Powerhouse Energy Group announced on Friday that its hydrogen-from-waste technology will be used in 100 UK installations from partner company Waste2Tricity.
The AIM-traded company's DMG-Core system, which enables energy-from-waste and plastic groups to make money from their refuse by turning unrecyclable plastic and rubber into energy, will be central to the planned roll-out and further installations are planned for mainland Europe.

Howard White, deputy chairman of Waste2Tricity, said: “This announcement of the DMG-Core enables us to target 100 plus existing installations in the UK and several hundred in continental Europe where the scaled down model can be introduced to create a highly profitable, low risk opportunity that will both solve a problem and increase the efficiency of current facilities, giving them the possibility of upgrading to hydrogen extraction and retail at the target price.”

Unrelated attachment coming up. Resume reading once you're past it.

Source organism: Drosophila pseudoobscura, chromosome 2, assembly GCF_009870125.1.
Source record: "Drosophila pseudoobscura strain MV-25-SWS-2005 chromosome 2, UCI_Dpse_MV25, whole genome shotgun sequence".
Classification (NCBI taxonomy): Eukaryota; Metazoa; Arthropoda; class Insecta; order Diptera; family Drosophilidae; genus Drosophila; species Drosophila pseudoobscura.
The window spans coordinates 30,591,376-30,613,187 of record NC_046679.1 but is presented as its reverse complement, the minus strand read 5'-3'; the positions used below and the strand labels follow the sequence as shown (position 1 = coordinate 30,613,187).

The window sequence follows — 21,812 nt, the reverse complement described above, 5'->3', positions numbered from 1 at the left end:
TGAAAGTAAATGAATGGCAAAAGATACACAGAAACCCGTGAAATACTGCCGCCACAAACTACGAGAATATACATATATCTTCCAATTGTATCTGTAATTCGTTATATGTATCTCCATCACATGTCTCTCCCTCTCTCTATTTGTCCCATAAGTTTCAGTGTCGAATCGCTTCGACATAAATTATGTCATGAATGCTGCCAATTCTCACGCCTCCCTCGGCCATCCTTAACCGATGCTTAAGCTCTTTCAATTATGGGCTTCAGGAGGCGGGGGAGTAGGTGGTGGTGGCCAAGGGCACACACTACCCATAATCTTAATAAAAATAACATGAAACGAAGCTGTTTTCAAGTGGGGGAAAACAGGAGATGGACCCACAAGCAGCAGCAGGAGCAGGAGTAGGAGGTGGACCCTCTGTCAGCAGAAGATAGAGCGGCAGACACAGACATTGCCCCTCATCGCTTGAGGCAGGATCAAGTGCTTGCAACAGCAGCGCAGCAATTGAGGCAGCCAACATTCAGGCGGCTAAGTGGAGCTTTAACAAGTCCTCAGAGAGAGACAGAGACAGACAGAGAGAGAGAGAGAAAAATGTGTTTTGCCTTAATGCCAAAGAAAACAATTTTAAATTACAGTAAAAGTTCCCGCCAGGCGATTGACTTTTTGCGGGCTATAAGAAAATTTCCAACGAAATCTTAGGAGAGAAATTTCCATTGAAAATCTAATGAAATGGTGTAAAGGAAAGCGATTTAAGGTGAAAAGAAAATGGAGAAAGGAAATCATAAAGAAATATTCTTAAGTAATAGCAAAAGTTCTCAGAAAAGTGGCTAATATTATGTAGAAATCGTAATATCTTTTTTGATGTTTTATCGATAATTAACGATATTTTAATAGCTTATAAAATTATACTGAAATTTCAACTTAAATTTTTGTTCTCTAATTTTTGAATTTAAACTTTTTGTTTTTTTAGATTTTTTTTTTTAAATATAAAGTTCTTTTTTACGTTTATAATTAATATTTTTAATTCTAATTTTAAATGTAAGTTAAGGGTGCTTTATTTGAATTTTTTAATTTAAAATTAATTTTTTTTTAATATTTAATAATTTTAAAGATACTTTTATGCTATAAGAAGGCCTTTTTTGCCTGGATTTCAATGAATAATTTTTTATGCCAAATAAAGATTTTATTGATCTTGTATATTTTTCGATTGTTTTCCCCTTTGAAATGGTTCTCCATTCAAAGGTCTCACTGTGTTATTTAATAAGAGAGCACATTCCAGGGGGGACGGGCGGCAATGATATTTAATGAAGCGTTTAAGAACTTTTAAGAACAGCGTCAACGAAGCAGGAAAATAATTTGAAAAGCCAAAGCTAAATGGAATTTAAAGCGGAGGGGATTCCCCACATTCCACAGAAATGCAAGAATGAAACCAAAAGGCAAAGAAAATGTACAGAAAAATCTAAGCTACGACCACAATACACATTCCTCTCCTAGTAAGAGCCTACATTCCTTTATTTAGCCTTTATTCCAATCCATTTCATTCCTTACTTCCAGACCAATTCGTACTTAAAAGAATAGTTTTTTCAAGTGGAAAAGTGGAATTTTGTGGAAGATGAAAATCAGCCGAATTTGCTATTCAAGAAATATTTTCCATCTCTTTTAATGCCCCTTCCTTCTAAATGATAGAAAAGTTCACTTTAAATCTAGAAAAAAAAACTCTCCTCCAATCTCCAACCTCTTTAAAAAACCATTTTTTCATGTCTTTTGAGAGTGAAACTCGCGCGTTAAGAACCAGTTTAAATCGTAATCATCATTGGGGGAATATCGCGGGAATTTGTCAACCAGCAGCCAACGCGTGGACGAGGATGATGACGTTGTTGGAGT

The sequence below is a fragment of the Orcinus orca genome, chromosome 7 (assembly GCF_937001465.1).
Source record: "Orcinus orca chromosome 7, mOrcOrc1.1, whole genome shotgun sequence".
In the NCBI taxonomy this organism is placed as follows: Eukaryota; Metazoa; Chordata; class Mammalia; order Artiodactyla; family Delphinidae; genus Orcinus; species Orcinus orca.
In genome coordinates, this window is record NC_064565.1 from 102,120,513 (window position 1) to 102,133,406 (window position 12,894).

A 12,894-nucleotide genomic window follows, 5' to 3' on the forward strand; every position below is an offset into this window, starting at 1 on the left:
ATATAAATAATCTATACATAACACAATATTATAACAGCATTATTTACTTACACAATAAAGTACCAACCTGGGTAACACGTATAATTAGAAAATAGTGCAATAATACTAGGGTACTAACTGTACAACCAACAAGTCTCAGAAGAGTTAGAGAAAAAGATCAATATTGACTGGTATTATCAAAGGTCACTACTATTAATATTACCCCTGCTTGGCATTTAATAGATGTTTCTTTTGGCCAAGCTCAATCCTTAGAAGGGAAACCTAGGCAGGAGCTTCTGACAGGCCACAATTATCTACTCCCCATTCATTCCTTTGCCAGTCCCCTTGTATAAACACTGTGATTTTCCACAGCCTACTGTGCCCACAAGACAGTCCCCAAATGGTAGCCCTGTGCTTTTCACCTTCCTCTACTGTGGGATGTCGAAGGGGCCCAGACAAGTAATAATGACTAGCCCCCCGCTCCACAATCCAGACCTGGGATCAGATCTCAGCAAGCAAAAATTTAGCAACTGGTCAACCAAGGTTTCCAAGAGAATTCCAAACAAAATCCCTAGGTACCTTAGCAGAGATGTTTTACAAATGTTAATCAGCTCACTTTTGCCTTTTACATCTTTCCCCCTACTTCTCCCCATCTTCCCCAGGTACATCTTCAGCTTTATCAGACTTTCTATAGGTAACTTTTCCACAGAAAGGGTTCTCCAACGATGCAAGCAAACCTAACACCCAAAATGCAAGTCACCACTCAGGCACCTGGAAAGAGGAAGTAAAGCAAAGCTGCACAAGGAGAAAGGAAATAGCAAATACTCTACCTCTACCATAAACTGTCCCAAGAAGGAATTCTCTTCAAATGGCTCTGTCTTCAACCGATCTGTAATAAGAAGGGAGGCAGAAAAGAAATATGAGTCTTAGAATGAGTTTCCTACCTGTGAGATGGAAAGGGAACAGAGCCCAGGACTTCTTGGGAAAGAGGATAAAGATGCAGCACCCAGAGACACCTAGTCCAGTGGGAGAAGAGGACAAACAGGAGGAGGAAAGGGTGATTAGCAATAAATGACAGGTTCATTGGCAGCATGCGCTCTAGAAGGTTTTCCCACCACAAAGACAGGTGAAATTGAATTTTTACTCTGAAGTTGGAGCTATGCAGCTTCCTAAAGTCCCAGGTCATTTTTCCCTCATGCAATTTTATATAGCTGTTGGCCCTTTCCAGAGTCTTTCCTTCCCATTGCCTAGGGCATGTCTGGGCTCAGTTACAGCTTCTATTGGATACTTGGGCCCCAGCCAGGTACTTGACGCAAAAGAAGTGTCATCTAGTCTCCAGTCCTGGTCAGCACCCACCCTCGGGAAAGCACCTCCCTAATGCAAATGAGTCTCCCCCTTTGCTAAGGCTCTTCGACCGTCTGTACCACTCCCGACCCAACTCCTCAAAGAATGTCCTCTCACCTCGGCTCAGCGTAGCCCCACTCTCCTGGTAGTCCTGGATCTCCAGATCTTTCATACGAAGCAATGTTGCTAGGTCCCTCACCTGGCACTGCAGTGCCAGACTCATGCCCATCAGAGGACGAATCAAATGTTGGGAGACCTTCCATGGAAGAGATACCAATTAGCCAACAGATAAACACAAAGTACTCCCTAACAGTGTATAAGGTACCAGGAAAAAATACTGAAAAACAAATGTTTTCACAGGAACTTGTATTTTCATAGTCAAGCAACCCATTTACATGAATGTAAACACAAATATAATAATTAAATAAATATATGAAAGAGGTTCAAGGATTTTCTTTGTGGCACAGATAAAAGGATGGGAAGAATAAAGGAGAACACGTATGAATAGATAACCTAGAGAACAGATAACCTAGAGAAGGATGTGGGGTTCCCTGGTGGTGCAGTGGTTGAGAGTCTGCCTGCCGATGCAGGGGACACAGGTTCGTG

PowerHouse Energy's process converts 25 tonnes of waste into one tonne of hydrogen per day and 28 Mwh per day of electricity.

Waste2Tricity said that it expects that each installation will be structured as a special company and generate £900,000 in revenues on average per year, with Powerhouse Energy set to receive a 20% licence fee and a share of revenue.

“The pathway to a sustainable Hydrogen Economy is by developing a distributed network of profitable hydrogen generation systems able to retail hydrogen at a price comparable to hydrocarbons – £3 per kg,” said White.

Waste2Energy works with clients to develop, fund and support energy-from-waste projects using proven technology, while Powerhouse Energy Group is focused on creating environmentally sound methods for managing waste eradication, landfill diversion and hydrogen production.

As of 0959 BST, Powerhouse Energy Group's shares were up 8.04% at 0.58p.


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